Widgets

Widgets

Self-contained blocks of functionality that solve different tasks.

Widgets are reusable controls that have a user interface and a backend controller (the widget class) that prepares the widget data and handles AJAX requests generated by the widget user interface.

# Generic Widgets

Widgets are the backend equivalent of CMS Components. They are similar because they are modular bundles of functionality, supply partials and are named using aliases. The key difference is that backend widgets use YAML markup for their configuration and bind themselves to backend controllers manually.

Widget classes reside inside the widgets directory of the plugin directory. The inner directory name matches the name of the widget class written in lowercase. Widgets can supply assets and partials. An example widget directory structure looks like this:

├── widgets | ├── form | | ├── partials | | | └── _form.php ← Partial File | | └── assets | | ├── js | | | └── form.js ← JavaScript File | | └── css | | └── form.css ← StyleSheet File | └── Form.php ← Widget Class

# Class Definition

The generic widget classes must extend the Backend\Classes\WidgetBase class. As any other plugin class, generic widget controllers should belong to the plugin namespace. The following is an example of a widget class definition.

namespace Backend\Widgets;

use Backend\Classes\WidgetBase;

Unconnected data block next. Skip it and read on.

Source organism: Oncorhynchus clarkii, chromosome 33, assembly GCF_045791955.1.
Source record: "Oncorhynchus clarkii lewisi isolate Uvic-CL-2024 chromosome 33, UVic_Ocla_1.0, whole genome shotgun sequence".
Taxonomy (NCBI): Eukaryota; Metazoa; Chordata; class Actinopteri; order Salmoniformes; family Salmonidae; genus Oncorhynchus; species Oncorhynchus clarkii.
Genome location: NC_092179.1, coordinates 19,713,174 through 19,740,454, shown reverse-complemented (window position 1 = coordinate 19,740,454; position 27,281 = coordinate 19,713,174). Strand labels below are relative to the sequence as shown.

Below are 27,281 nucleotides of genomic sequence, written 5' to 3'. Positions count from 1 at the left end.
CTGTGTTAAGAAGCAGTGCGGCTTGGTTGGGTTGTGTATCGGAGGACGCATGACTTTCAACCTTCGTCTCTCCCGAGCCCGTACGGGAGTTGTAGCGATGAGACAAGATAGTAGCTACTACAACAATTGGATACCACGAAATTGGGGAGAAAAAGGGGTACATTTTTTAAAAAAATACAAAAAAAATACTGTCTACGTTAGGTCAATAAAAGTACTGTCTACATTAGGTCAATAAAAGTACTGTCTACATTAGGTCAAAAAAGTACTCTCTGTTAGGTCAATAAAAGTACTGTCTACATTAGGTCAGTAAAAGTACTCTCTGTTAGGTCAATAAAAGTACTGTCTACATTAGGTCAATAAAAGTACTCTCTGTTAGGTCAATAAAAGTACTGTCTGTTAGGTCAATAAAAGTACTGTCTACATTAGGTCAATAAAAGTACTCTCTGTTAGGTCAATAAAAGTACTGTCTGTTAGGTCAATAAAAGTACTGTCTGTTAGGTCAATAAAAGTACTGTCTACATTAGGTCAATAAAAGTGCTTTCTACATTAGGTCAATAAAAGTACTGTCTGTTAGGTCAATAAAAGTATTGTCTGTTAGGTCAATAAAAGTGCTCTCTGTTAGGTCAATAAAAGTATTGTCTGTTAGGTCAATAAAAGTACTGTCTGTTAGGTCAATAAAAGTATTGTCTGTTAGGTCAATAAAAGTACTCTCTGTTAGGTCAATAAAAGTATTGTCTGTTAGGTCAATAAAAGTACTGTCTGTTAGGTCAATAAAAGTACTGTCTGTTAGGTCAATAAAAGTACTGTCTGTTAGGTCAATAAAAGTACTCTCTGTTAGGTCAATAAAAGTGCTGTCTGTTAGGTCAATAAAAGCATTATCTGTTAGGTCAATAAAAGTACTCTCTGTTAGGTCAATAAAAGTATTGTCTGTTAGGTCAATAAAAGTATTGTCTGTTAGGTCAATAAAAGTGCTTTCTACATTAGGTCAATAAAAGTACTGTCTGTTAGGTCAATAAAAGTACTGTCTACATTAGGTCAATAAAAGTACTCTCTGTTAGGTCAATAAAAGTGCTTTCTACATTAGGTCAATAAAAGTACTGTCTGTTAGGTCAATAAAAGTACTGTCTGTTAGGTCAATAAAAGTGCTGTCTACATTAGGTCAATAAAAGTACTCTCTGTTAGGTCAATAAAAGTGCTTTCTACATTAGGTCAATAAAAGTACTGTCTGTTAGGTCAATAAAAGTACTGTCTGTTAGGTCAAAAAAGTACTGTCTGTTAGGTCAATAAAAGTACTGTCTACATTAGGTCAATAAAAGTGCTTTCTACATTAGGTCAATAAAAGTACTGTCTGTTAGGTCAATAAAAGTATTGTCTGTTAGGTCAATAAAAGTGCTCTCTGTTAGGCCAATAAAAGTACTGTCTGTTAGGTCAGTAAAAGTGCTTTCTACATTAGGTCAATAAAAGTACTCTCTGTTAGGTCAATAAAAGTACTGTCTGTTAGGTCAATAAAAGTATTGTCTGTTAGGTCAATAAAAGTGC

class Lists extends WidgetBase
{
    /**
     * @var string defaultAlias to identify this widget.
     */
    protected $defaultAlias = 'list';

    // ...
}

The widget class must contain a render() method for producing the widget markup by rendering a widget partial. Example:

public function render()
{
    return $this->makePartial('list');
}

To pass variables to partials you can either add them to the $vars property.

public function render()
{
    $this->vars['var'] = 'value';

    return $this->makePartial('list');
}

Alternatively you may pass the variables to the second parameter of the makePartial() method:

public function render()
{
    return $this->makePartial('list', ['var' => 'value']);
}

# Binding Widgets to Controllers

Binding to a controller is also required to make AJAX handlers available.

A widget should be bound to a backend controller before you can start using it in a backend page or partial. Use the widget's bindToController method for binding it to a controller. The best place to initialize a widget is the controller's beforeDisplay method, which is called from the constructor.

For example, creating a new widget instance and binding it to the controller. Note the constructor takes the controller as the first argument.

public function beforeDisplay()
{
    $myWidget = new MyWidgetClass($this);
    $myWidget->alias = 'myWidget';
    $myWidget->bindToController();
}

After binding the widget you can access it in the controller's view or partial by its alias using the $this->widget property.

<?= $this->widget->myWidget->render() ?>

# Running Code Before AJAX Handlers

Sometimes you may want code to execute before an AJAX handler executes. Defining an init method in the widget allows code to run before every AJAX handler.

function init()
{
    // From a widget class
}

# See Also